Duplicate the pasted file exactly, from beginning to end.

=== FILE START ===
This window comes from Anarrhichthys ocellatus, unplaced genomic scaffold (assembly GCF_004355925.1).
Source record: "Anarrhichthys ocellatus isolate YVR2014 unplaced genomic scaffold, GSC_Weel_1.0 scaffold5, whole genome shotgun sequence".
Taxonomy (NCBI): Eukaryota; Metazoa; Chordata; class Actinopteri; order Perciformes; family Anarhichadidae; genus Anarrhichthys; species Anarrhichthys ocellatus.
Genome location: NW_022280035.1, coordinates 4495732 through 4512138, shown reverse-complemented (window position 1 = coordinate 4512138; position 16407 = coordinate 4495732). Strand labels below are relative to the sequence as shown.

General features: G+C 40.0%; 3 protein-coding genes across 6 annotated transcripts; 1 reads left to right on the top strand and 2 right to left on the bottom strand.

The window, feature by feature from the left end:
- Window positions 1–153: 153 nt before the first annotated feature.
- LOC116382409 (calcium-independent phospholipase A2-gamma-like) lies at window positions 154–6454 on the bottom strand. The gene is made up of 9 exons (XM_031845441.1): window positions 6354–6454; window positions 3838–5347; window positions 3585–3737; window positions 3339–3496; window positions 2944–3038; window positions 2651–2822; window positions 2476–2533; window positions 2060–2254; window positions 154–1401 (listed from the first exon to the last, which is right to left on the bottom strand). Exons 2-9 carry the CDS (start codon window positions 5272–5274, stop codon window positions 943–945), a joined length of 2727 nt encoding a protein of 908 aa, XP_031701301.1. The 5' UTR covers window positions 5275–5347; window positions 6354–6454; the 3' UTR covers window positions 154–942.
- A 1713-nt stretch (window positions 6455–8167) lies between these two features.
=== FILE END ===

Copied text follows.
This window comes from Anarrhichthys ocellatus, unplaced genomic scaffold (assembly GCF_004355925.1).
Source record: "Anarrhichthys ocellatus isolate YVR2014 unplaced genomic scaffold, GSC_Weel_1.0 scaffold5, whole genome shotgun sequence".
Taxonomy (NCBI): Eukaryota; Metazoa; Chordata; class Actinopteri; order Perciformes; family Anarhichadidae; genus Anarrhichthys; species Anarrhichthys ocellatus.
Genome location: NW_022280035.1, coordinates 4495732 through 4512138, shown reverse-complemented (window position 1 = coordinate 4512138; position 16407 = coordinate 4495732). Strand labels below are relative to the sequence as shown.

General features: G+C 40.0%; 3 protein-coding genes across 6 annotated transcripts; 1 reads left to right on the top strand and 2 right to left on the bottom strand.

The window, feature by feature from the left end:
- Window positions 1–153: 153 nt before the first annotated feature.
- LOC116382409 (calcium-independent phospholipase A2-gamma-like) lies at window positions 154–6454 on the bottom strand. The gene is made up of 9 exons (XM_031845441.1): window positions 6354–6454; window positions 3838–5347; window positions 3585–3737; window positions 3339–3496; window positions 2944–3038; window positions 2651–2822; window positions 2476–2533; window positions 2060–2254; window positions 154–1401 (listed from the first exon to the last, which is right to left on the bottom strand). Exons 2-9 carry the CDS (start codon window positions 5272–5274, stop codon window positions 943–945), a joined length of 2727 nt encoding a protein of 908 aa, XP_031701301.1. The 5' UTR covers window positions 5275–5347; window positions 6354–6454; the 3' UTR covers window positions 154–942.
- A 1713-nt stretch (window positions 6455–8167) lies between these two features.